Serengeti: Play Your Part

Serengeti, aka David Cohn, carries on a tradition of story songs on his latest album, Family & Friends. i i

Serengeti, aka David Cohn, carries on a tradition of story songs on his latest album, Family & Friends. Jacob Hand/Courtesy of the artist hide caption

itoggle caption Jacob Hand/Courtesy of the artist
Serengeti, aka David Cohn, carries on a tradition of story songs on his latest album, Family & Friends.

Serengeti, aka David Cohn, carries on a tradition of story songs on his latest album, Family & Friends.

Jacob Hand/Courtesy of the artist

If the voices on Serengeti's songs often sound like they don't belong to a rapper, that's the idea. More than any MC working, Serengeti (born David Cohn) writes story songs, in which he assumes the identities of the characters he creates. Sometimes these characters recur — like Kenny, the middle-aged sports enthusiast and rabid Brian Dennehy fan, whom Serengeti dreamed up on his 2006 album, Dennehy.

On the new Family & Friends, however, almost every song introduces a new character. Serengeti's voice doesn't vary as dramatically on this album as it did on Dennehy, save for the prissy affect of the self-reinventing fool who narrates "California." But his normal delivery has its own quirks: It can be discursive and mumbly or clear and quick, as in "The Whip," which chronicles the life of a mixed martial arts fighter.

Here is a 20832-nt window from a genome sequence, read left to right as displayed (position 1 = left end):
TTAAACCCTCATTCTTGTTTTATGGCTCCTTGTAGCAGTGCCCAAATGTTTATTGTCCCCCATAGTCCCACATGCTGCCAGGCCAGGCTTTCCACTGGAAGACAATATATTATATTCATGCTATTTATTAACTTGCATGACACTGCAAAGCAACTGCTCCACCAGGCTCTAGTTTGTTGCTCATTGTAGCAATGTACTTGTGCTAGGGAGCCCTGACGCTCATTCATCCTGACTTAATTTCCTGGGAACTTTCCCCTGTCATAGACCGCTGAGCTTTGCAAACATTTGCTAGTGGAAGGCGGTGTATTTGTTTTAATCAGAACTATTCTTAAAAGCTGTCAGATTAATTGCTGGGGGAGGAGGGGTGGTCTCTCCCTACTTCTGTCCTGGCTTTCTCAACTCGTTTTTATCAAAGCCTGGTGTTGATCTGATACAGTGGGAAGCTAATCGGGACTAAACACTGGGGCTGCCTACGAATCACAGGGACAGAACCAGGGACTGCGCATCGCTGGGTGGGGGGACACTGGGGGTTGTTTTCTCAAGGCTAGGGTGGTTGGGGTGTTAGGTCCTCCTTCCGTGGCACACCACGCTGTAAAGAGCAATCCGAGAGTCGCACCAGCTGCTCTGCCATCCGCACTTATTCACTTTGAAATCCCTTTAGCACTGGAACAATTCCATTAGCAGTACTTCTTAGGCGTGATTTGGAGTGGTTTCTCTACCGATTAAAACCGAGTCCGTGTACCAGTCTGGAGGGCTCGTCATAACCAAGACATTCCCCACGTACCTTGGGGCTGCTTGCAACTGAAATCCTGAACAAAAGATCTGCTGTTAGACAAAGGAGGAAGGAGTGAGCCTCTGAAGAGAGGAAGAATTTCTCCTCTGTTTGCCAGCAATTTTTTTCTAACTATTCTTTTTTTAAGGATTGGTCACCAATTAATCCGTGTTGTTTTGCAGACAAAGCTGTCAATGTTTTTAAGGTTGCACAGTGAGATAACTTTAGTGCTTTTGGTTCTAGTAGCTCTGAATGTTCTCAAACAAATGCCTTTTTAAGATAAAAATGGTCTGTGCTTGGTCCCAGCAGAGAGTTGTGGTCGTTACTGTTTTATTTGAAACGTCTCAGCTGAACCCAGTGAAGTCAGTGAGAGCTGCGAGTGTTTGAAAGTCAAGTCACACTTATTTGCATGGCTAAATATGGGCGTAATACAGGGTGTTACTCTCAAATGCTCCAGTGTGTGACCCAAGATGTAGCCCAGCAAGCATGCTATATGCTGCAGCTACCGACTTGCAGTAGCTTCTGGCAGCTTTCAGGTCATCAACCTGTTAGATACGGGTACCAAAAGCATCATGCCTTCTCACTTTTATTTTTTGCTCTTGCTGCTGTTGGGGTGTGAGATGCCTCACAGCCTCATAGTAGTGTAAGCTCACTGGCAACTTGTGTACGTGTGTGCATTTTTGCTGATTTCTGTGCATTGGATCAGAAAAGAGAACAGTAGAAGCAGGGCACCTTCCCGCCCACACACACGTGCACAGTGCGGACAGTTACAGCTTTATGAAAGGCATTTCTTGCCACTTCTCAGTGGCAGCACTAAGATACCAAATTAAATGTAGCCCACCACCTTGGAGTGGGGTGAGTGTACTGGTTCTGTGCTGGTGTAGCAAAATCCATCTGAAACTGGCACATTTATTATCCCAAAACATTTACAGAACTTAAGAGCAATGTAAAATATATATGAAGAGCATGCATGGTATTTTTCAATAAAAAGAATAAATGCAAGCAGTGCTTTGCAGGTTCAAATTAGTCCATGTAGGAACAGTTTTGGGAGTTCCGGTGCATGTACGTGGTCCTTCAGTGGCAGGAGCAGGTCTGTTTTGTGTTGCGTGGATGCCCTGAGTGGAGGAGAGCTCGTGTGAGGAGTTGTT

Serengeti has more talent than success, as well as more than a dozen albums to his name. Several of these are quite obscure, and most are typical underground hip-hop — more complex and drawn-out than Family & Friends, which squeezes 11 songs into just 31 minutes. The new album's title is thematic: Just about every song here concerns intimate personal relationships. Half excavate ruined marriages, and the most troubling, "Long Ears," describes the return of an absentee dad.

There's an accrued melancholy about Family & Friends that reflects both the economic downturn and the long slog of a marginal artist who's just turned 35. It's poignant that way. But one reason it's poignant is that it also has its silly side.

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